A key reason for risk analysis failure during an audit by the HHS Office for Civil Rights is mistaking a technical or non-technical evaluation for a risk analysis.
That is the key takeaway from a recent presentation by Ilana Peters, former Acting Deputy Director of the HHS Office for Civil Rights, and Bob Chaput, CEO of Clearwater Compliance. The discussion was hosted via webinar by Clearwater Compliance.
In this discussion, Peters shared insights with Covered Entities and Business Associates based on her time working for the Office of Civil Rights, which is responsible for conducting HIPAA Audits. As HHS.gov notes, “The audit program is an important part of OCR’s overall health information privacy, security, and breach notification compliance activities. OCR uses the audit program to assess the HIPAA compliance efforts of a range of entities covered by HIPAA regulations.”
Don’t Confuse Assessments
Peters and Chaput highlighted three distinct assessments required by the HIPAA regulations, specifically in 45 C.F.R. §164.308(a). The three assessments are related but not the same thing, which can lead to confusion, Peters explained. The assessments are:
- Compliance Assessment (aka Non-Technical Evaluation or Gap Analysis): This purely assesses compliance with the HIPAA regulations and primarily focuses on policies, procedures, training, and adherence to the policies and procedures.
- Technical Assessment (aka Technical Security Evaluation): This is the class of assessments that involve evaluating and verifying whether technical safeguards are effective. Examples include penetration testing, vulnerability scans, and phishing or social engineering tests.
- Risk Analysis: The risk analysis looks at the security of and risks to the entity and the information that the entity maintains.
Often the entities being audited would think they were presenting a risk analysis when in fact they merely presented compliance assessments and/or technical evaluations like penetration testing results, according to Peters’ experiences. She emphasized that being compliant and being secure are overlapping but different things.
Make the Risk Analysis Comprehensive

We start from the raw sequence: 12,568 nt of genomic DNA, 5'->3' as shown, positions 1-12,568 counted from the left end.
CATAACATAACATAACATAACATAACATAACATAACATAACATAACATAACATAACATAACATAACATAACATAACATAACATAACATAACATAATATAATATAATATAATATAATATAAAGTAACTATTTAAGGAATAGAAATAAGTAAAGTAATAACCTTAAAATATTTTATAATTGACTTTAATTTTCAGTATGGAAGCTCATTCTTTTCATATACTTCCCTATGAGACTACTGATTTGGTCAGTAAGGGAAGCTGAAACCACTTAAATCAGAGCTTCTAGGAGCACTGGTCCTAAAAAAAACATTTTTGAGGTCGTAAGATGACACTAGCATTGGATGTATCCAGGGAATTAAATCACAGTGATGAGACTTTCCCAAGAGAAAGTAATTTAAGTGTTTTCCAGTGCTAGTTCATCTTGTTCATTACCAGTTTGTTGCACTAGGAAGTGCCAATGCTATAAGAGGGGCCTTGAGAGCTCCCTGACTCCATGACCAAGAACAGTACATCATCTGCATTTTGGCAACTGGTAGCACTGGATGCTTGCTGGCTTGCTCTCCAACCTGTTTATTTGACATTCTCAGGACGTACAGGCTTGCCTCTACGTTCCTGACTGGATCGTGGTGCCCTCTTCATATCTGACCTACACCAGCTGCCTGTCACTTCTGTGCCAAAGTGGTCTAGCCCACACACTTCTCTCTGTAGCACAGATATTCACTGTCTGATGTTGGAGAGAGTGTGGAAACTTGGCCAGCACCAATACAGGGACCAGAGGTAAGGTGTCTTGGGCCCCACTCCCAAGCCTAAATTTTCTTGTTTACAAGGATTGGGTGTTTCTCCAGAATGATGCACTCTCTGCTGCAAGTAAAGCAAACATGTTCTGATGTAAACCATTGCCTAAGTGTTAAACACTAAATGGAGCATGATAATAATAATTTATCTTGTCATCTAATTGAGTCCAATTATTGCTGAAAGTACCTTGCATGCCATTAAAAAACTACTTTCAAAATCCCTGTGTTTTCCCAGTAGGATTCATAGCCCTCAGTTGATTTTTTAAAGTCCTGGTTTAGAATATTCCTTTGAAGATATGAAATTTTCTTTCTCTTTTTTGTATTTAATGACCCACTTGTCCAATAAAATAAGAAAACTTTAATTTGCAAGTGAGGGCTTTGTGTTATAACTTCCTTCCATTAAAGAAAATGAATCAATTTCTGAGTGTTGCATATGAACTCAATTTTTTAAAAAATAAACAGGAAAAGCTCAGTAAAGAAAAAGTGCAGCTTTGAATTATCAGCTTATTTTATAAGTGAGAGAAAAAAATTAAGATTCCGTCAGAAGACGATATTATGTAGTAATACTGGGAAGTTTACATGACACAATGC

As Peters and Chaput described it, the purpose of a risk analysis is to “identify, rate and prioritize all risks” to an entity, especially risks to the confidentiality, integrity, and availability of the ePHI and other information assets. This requires going beyond a checklist approach, which is the other kind of insufficient risk analysis that the OCR audit often identifies.
An effective risk analysis involves a comprehensive understanding of the entire entity, including a reasonable and appropriate level of detail on all assets of the entity, how data is created, managed, and destroyed, and the pertinent threats and vulnerabilities. In their guidance, OCR lays out 9 essential elements they expect from a risk analysis process in addition to referencing the detailed guidelines described in NIST Special Publication 800-30. Additionally, Peters was quick to point out that the Security Risk Assessment Tool provided by OCR and the Office of the National Coordinator for Health Information Technology at HealthIT.gov is only meant to be a starting point for entities to identify areas that will require more analysis.
The last point Peters and Chaput made about the risk analysis is that it is not a “one-and-done” assessment. Ongoing documentation, engagement, management, and updates are necessary, and not just because OCR expects them. Entities are more secure professionally and financially and can provide better protection to their patients and customers when they maintain a living, updated risk analysis.
Eagle Consulting Partners provides all three of the assessments required by the HIPAA regulations in addition to risk management support and other HIPAA consulting. Contact us for more information about addressing your HIPAA and security needs.